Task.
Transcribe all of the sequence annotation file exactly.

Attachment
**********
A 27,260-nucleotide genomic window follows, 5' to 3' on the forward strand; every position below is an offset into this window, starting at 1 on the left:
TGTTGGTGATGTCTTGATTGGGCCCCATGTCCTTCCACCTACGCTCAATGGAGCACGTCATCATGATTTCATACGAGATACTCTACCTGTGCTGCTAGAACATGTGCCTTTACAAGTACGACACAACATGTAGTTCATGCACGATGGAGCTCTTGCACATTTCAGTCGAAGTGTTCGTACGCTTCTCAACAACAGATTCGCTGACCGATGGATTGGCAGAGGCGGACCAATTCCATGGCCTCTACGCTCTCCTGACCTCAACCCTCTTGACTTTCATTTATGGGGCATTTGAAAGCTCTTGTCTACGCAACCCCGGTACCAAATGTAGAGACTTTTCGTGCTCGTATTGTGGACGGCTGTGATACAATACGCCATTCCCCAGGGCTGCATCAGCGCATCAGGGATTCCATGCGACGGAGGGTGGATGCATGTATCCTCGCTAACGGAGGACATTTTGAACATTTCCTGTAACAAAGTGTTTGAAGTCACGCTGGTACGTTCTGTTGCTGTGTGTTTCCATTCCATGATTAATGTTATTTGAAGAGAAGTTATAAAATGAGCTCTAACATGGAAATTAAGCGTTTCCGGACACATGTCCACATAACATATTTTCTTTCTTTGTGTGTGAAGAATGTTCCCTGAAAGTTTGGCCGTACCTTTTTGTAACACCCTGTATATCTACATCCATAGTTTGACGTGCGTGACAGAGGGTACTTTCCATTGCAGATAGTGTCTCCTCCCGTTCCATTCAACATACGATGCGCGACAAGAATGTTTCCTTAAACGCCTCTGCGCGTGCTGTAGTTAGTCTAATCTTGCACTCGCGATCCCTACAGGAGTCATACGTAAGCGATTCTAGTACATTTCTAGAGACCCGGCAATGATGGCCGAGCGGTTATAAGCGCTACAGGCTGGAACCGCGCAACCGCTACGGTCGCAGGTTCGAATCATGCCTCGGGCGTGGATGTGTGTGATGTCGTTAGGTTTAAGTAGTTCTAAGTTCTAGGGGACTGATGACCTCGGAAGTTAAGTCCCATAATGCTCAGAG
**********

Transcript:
A 27,260-nucleotide genomic window follows, 5' to 3' on the forward strand; every position below is an offset into this window, starting at 1 on the left:
TGTTGGTGATGTCTTGATTGGGCCCCATGTCCTTCCACCTACGCTCAATGGAGCACGTCATCATGATTTCATACGAGATACTCTACCTGTGCTGCTAGAACATGTGCCTTTACAAGTACGACACAACATGTAGTTCATGCACGATGGAGCTCTTGCACATTTCAGTCGAAGTGTTCGTACGCTTCTCAACAACAGATTCGCTGACCGATGGATTGGCAGAGGCGGACCAATTCCATGGCCTCTACGCTCTCCTGACCTCAACCCTCTTGACTTTCATTTATGGGGCATTTGAAAGCTCTTGTCTACGCAACCCCGGTACCAAATGTAGAGACTTTTCGTGCTCGTATTGTGGACGGCTGTGATACAATACGCCATTCCCCAGGGCTGCATCAGCGCATCAGGGATTCCATGCGACGGAGGGTGGATGCATGTATCCTCGCTAACGGAGGACATTTTGAACATTTCCTGTAACAAAGTGTTTGAAGTCACGCTGGTACGTTCTGTTGCTGTGTGTTTCCATTCCATGATTAATGTTATTTGAAGAGAAGTTATAAAATGAGCTCTAACATGGAAATTAAGCGTTTCCGGACACATGTCCACATAACATATTTTCTTTCTTTGTGTGTGAAGAATGTTCCCTGAAAGTTTGGCCGTACCTTTTTGTAACACCCTGTATATCTACATCCATAGTTTGACGTGCGTGACAGAGGGTACTTTCCATTGCAGATAGTGTCTCCTCCCGTTCCATTCAACATACGATGCGCGACAAGAATGTTTCCTTAAACGCCTCTGCGCGTGCTGTAGTTAGTCTAATCTTGCACTCGCGATCCCTACAGGAGTCATACGTAAGCGATTCTAGTACATTTCTAGAGACCCGGCAATGATGGCCGAGCGGTTATAAGCGCTACAGGCTGGAACCGCGCAACCGCTACGGTCGCAGGTTCGAATCATGCCTCGGGCGTGGATGTGTGTGATGTCGTTAGGTTTAAGTAGTTCTAAGTTCTAGGGGACTGATGACCTCGGAAGTTAAGTCCCATAATGCTCAGAG